All prayers invoked: Google finally prevailed this week in its decade-long dispute with Oracle over whether or not APIs should be protected by copyright. By a 6-2 margin, the Supreme Court decided that reimplementing APIs in order to achieve interoperability is totally cool, to the relief of developers fearful of a new tax on software.

Hail to the bus driver: Ever wonder how the legions of Silicon Valley shuttle operators fared during a pandemic that temporarily ended the punishing 101 commute? Protocol's Anna Kramer tracked down several drivers and the answer is better than you might have thought.

Five Questions For...

Ted Elliott, CEO, Copado

What's the best piece of advice you could give to someone starting their first tech job?

You never get your time back, so only do work that matters to you and find a job that will accelerate your own learning.

What was the first computer that made you realize the power of computing and connectivity?

In 1981, my dad and I went to pick up a Vector Graphics 64 in Concord, California. As a kid, this was the first computer that made me realize the power of computing. It had a Star Trek scenario game that died after a certain number of moves that exceeded the 64k of RAM. I didn't understand connectivity until a friend showed me the first AT&T website he and his brothers built and were hosting from their apartment in the Marina District in San Francisco in 1994; it was the first time I saw a browser.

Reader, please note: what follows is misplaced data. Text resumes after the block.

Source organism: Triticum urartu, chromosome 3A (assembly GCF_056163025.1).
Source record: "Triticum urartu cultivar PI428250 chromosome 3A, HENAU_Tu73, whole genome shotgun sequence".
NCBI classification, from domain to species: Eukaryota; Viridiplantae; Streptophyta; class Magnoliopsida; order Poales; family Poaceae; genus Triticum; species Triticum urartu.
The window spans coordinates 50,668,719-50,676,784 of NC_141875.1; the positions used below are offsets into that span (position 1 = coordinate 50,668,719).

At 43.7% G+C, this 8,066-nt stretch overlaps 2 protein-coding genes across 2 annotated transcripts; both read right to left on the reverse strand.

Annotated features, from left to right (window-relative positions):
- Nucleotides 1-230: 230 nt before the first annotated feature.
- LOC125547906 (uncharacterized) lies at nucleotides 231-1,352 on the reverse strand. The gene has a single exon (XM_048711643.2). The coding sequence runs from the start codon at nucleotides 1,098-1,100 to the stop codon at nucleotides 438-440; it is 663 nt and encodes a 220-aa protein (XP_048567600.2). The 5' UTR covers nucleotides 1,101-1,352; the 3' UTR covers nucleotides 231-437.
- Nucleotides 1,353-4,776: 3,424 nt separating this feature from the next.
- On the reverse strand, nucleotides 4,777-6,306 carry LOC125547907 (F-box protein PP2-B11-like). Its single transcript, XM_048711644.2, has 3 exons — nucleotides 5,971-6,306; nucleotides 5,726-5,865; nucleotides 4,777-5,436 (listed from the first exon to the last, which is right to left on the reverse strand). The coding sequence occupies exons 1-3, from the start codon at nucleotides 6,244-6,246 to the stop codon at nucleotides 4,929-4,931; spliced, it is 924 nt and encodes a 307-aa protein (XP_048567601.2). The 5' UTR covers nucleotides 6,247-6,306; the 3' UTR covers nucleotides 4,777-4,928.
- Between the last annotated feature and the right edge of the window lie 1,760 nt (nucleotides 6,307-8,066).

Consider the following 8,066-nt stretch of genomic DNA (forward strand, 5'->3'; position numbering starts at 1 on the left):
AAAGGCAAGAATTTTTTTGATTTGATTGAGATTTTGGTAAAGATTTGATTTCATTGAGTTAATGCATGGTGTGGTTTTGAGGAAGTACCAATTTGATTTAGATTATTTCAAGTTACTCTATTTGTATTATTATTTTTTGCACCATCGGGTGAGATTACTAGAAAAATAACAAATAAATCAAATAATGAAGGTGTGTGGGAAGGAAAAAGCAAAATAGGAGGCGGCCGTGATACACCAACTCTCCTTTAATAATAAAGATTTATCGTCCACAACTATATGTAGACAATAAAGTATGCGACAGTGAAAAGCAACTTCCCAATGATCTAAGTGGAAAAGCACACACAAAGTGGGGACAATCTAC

What will be the biggest challenge for cloud computing over the coming decade?

Bridging the digital divide. We are in the process of an industrial revolution that happens once a century. Educating people to participate is essential to grow the economy.

What is one book that changed your professional mindset?

"Blue Ocean Strategy" by W. Chan Kim and Renée Mauborgne. The book is about creating and capturing uncontested market space, thereby making the competition irrelevant. It is based on the view that market boundaries and industry structure are not a given and can be reconstructed by the actions and beliefs of industry players. I found that it is an essential read for startups.

Who do you look to as a mentor?

My dad. He taught me that budgets are decisions and that as long as you are learning new things you are growing as a person. He exposed me to computers, startups and how to fund a business. I still call him and discuss presentations, the business and leadership decisions.

Around the Enterprise

Thanks for reading — see you Monday.